Players’ Associations Warn Sports Illustrated on Union Busting

As the future of Sports Illustrated remains uncertain, the players’ associations of seven pro leagues—the NFL, MLB, WNBA, NHLPA, MLS, NWSL and USL—are stepping up for SI’s writers.

The players’ associations warn in a recent statement that if SI’s management replaces full-time unionized workers with less protected workers, “Sports Illustrated will no longer be Sports Illustrated.”

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The AFL-CIO Sports Council, which launched in 2022 to assist athletes in unionizing, released the statement Monday.

The warning doesn’t mention any specific consequence that could arise. However, players in those leagues could refuse to conduct interviews with SI writers and podcasters, decline to attend SI parties and otherwise boycott creation of SI content. For the storied publication, which for decades influenced the sports industry like no other, a loss of access to players and their unions would make reporting more difficult, and it would both diminish and delegitimize the SI brand.

The players’ associations add they will “always call out any attempt by management to treat their workers unfairly” and “demand that these union-busting tactics at one of America’s most important journalistic institutions stop now.”

The NBPA is the lone major U.S. league union not included in the statement. An NBPA representative didn’t respond to a request for comment.

The statement comes five weeks after the union representing SI staff filed an unfair labor practice charge against SI’s publisher, Arena Group, with the National Labor Relations Board. The NewsGuild of New York, Local 31003 of the Communications Workers of America, accuses Arena of violating the National Labor Relations Act (NLRA) by allegedly terminating SI employees on account of their union activities.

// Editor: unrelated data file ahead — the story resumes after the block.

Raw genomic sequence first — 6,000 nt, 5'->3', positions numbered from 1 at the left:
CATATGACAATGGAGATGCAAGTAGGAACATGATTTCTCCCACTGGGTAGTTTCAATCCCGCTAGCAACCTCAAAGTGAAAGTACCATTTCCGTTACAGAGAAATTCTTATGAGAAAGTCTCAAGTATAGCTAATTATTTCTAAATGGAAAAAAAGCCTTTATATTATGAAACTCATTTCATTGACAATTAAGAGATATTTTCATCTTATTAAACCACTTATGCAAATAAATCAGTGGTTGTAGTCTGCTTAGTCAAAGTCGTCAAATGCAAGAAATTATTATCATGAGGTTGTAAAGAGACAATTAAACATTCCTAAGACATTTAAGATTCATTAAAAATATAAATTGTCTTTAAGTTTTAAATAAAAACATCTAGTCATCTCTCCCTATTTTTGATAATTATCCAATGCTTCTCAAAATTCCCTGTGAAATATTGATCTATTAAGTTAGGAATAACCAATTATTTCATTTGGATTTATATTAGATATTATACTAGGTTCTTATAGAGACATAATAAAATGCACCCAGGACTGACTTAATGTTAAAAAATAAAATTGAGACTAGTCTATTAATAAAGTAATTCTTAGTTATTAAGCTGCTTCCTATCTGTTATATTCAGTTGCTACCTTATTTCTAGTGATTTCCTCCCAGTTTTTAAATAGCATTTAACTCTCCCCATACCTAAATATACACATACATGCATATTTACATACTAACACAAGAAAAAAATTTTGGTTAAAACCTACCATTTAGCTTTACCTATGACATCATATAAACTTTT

In January, SI’s owner, Authentic Brands Group revoked Arena’s license to operate and publish SI after Arena missed a $3.75 million quarterly payment. Arena responded by reducing its workforce; some writers were let go immediately while others were told they would be let go in a period of weeks or months. Last month Arena stated in a regulatory filing that it anticipated reaching a new agreement with Authentic for at least the near term.

The NLRA prohibits employers from interfering with workers’ right to unionize or retaliating against them because they unionized. If Arena (or a successor picked by Authentic) fires all the unionized writers and replaces them with part-time or independent contractors, Arena will likely face unfair labor practice charges and potential lawsuits. It could be on the hook to make back payments and reinstate discharged workers.

Even if Authentic shuts down SI and terminates the unionized employees, it could face potential legal problems if it relaunches SI with a non-unionized staff overseen by a new publisher. The move could be viewed as an attempt to circumvent labor protections for unions.

Authentic would have more protection if it shut down SI and launched a new publication, but then it would lose the business value of SI’s well-established brand—not to mention the cooperation of athletes and perhaps other entertainers.

It’s unclear how much business these unions do with other parts of Authentic’s SI portfolio. For example, unions often have licensing deals with gaming operators, and Authentic has licensed SI’s name to 888 for the SI Sportsbook.

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